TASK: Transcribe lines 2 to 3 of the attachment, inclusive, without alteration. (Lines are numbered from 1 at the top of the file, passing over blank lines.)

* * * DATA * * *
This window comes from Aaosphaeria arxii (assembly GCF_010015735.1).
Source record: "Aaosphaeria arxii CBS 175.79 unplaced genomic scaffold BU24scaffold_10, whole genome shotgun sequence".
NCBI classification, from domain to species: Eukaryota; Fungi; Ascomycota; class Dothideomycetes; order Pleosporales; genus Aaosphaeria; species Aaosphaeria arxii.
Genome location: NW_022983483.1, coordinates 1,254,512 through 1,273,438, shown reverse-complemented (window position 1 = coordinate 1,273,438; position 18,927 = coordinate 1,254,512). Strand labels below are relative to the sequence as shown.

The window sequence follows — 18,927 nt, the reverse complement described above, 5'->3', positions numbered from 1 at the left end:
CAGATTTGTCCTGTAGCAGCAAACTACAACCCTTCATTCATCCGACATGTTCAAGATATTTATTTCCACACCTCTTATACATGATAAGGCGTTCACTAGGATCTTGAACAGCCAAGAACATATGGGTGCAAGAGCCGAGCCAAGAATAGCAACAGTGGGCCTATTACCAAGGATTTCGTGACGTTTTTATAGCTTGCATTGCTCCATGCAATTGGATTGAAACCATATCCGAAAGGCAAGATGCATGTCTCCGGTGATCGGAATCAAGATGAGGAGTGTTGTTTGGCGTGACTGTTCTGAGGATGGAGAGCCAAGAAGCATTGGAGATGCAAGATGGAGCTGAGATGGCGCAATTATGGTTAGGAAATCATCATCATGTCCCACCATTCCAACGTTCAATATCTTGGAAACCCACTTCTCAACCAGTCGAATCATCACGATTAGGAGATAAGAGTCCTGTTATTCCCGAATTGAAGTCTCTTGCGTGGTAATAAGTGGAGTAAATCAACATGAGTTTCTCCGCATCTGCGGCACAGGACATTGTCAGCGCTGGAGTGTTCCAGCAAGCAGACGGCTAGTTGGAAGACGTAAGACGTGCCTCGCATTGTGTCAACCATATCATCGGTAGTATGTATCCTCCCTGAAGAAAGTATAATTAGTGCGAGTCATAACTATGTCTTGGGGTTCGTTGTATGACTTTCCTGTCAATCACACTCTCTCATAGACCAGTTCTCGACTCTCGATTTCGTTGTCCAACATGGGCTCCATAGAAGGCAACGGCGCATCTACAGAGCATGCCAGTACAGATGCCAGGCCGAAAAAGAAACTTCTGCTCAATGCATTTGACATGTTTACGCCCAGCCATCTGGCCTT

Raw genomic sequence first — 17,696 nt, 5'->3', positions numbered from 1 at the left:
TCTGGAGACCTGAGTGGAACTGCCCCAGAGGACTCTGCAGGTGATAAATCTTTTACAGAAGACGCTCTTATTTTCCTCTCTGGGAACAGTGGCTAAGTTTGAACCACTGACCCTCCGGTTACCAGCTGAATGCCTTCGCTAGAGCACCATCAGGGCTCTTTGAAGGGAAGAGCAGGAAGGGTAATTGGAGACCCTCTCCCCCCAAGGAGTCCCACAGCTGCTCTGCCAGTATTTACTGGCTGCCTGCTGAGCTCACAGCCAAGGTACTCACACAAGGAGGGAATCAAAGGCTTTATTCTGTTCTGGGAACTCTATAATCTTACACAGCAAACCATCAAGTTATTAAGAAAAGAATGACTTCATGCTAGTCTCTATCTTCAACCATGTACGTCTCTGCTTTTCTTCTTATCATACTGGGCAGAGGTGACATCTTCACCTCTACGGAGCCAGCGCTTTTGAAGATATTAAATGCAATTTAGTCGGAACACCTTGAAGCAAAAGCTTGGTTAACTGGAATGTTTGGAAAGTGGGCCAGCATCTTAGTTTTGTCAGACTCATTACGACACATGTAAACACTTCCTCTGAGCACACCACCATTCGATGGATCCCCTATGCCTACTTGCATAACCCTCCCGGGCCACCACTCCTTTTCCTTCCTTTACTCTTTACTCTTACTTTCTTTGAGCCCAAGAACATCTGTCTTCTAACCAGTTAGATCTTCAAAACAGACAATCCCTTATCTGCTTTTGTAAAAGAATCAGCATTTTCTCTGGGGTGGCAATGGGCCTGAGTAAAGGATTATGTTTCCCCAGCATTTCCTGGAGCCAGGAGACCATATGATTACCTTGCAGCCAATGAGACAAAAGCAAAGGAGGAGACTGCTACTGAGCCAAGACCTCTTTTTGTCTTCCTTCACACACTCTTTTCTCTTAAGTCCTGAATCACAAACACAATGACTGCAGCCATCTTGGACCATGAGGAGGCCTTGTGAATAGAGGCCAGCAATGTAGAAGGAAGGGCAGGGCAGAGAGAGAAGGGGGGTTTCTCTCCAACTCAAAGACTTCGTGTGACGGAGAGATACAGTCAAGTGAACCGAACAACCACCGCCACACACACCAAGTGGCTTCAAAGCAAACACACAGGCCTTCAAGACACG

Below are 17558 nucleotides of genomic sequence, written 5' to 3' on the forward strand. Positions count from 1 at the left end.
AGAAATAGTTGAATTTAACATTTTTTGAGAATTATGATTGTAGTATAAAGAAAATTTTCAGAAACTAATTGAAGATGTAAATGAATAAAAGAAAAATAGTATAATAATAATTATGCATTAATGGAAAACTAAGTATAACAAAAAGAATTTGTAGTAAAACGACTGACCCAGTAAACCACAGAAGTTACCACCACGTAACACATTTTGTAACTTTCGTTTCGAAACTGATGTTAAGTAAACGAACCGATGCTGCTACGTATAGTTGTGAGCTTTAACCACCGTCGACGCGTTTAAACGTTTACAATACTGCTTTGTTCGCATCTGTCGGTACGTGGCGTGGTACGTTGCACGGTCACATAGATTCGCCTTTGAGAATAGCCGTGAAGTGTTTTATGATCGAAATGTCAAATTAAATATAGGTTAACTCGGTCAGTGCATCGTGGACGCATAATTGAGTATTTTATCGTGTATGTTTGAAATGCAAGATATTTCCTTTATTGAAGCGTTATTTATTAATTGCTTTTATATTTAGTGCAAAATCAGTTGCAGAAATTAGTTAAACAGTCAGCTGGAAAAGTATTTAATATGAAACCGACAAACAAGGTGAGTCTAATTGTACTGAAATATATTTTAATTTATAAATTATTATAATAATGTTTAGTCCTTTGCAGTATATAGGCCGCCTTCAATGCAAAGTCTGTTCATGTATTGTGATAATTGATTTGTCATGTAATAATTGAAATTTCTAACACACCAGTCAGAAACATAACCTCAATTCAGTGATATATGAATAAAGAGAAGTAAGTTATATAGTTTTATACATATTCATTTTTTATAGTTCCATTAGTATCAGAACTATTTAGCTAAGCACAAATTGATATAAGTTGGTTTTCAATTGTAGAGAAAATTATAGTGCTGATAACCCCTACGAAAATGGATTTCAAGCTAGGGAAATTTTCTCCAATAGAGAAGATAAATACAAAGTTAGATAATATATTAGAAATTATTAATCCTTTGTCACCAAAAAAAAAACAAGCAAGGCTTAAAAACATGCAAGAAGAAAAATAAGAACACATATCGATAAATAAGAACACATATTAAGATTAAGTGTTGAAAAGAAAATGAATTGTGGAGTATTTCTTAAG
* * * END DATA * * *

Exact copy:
Source record: "Aaosphaeria arxii CBS 175.79 unplaced genomic scaffold BU24scaffold_10, whole genome shotgun sequence".
NCBI classification, from domain to species: Eukaryota; Fungi; Ascomycota; class Dothideomycetes; order Pleosporales; genus Aaosphaeria; species Aaosphaeria arxii.